The actual problem
The problem the developers are trying to solve is a fairly standard migration problem, from one data type to a new one. They have a new problem that was not anticipated at the time the database was originally designed; namely, they now need to synchronize data across databases. This tends to be a costly endeavor, particularly if the data types are relied upon in a lot of code. Looking for cost saving measures is not wholly unreasonable.
Math says no
First of all, it's important to realize that the problem is probably mathematically intractable. A GUID or UUID is just a 128 bit, or 16 byte, number. The size of an
IDENTITY column depends on the data type used, but they are typically
INT (32 bits, 4 bytes); sometimes
BIGINT (64 bites, 8 bytes) is used. There is no mathematical way to fully map the range of GUIDs to the range of INTs or even BIGINTs. It's mathematically possible if the column is
DECIMAL(38,0), which is a big enough, but this is highly uncommon.
Even if it's possible to map GUIDs to the
DECIMAL type, that doesn't mean it's practical. Virtually no one does this, so you're going to have to spend time (=money) ensuring that the mapping works correctly. Their solution introduces a not insignificant risk of creating strange and hard to diagnose bugs.
Additionally, you're not going to preserve the existing IDs of the data with their solution. This may well break any bookmarks end users have that include the IDs.
Finally, their solution is likely to be entrenched. It's not a good practice because of all of the above reasons, but if they get it, chances are they won't work on moving away from it any time soon because it's too "easy" to just keep using the integer keys in all new code.
A more standard approach
A relatively standard approach to introducing synchronization to an existing system is to add a new unique ID. This new ID is placed in the data in addition to the old, existing keys. Then surrogate keys are not synchronized.
This has some major benefits:
- Solves the problem of enabling synchronization across databases.
- Existing code that relies on the old keys doesn't have to change. (Definitely not in the short term, and possibly not ever.)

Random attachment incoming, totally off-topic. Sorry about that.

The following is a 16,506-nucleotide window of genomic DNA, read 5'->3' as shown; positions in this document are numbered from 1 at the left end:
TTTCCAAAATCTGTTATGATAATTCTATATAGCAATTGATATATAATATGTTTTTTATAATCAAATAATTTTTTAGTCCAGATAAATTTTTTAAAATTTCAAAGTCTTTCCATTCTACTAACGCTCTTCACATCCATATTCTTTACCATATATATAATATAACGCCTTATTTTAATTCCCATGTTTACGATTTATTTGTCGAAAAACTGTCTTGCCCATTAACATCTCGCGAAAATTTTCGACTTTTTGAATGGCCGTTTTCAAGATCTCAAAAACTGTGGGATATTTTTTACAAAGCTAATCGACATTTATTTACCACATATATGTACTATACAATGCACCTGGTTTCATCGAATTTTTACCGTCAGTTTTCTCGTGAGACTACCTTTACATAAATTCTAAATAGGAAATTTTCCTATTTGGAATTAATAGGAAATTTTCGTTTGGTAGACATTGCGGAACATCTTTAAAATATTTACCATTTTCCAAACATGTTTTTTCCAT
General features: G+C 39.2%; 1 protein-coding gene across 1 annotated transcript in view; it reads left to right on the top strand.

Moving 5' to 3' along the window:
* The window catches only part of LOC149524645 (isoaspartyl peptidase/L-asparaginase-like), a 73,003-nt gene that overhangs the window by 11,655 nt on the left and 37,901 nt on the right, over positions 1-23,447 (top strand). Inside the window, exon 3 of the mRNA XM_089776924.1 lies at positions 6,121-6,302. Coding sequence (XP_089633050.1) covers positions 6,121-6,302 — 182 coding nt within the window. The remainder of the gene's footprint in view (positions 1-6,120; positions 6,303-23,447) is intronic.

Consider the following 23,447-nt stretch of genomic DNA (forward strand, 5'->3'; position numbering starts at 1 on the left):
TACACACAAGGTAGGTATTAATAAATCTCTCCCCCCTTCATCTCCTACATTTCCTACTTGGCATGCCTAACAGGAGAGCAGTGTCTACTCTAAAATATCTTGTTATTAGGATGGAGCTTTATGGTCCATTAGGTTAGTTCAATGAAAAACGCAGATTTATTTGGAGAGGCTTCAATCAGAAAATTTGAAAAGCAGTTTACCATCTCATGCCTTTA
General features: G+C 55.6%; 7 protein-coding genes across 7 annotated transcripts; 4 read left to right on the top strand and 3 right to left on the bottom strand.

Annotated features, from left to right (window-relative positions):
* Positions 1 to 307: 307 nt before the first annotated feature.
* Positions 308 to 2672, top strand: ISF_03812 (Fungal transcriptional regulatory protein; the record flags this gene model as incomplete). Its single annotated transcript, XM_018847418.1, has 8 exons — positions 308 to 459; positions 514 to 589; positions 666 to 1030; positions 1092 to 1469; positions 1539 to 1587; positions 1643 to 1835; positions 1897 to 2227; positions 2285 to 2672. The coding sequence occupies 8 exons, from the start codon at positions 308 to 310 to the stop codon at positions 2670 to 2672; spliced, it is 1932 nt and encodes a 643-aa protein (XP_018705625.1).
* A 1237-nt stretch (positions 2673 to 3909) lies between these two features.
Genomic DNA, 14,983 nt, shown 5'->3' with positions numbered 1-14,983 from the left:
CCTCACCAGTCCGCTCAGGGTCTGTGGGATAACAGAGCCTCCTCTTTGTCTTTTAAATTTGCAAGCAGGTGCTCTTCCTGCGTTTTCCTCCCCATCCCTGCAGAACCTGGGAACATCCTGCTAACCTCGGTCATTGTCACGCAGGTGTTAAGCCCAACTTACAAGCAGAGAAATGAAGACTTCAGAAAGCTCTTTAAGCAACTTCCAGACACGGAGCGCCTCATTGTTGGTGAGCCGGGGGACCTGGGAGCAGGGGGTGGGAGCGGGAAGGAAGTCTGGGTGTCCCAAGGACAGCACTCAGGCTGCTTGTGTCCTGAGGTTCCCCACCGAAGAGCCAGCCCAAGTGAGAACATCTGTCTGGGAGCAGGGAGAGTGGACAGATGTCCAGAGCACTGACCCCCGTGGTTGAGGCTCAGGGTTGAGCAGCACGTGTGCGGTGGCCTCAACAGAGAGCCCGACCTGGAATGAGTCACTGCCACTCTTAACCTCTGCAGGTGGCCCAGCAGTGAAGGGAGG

- No mathematically impossible mappings.
- Existing key values are preserved.
There's two minor annoyances with this approach:
- Since surrogate keys are not synchronized, if surrogate keys appear in code and particularly in the application, then these IDs will be different across different databases. For your specific situation (synchronizing to test and development copies of the database, rather than some kind of replication across multiple production databases), this is only a minor annoyance. However, it's also one that can be solved: as the need becomes more apparent through whatever inefficiencies this creates, the developers can adjust specific, targeted pieces of code to use the new synchronization ID as needed, without rewriting the entire application. They could even potentially support both IDs for a time. (For example, a web endpoint might accept an integer key and then redirect to the GUID key to ensure bookmarks aren't broken.) This also becomes the motive for slowly migrating away from using the integer keys in code.
- The synchronization code might have to map integer surrogate IDs when synchronizing data with a foreign key. This is far from an intractable problem, though. You just look up the related synchronization ID and use it to find the destination database's integer surrogate key. However, it sounds like your development team is already prepared to switch foreign keys from the existing surrogate keys to the new GUID keys, anyway, so this may not be an issue at all.
Both of these problems are manageable, though, and they're reasonable trade offs to make if switching everything to GUIDs right now is too expensive.
It's also worth noting that this solution enabled exactly the query they're asking to be able to do.
This may be too late to help you now, but I think it's good info going forward.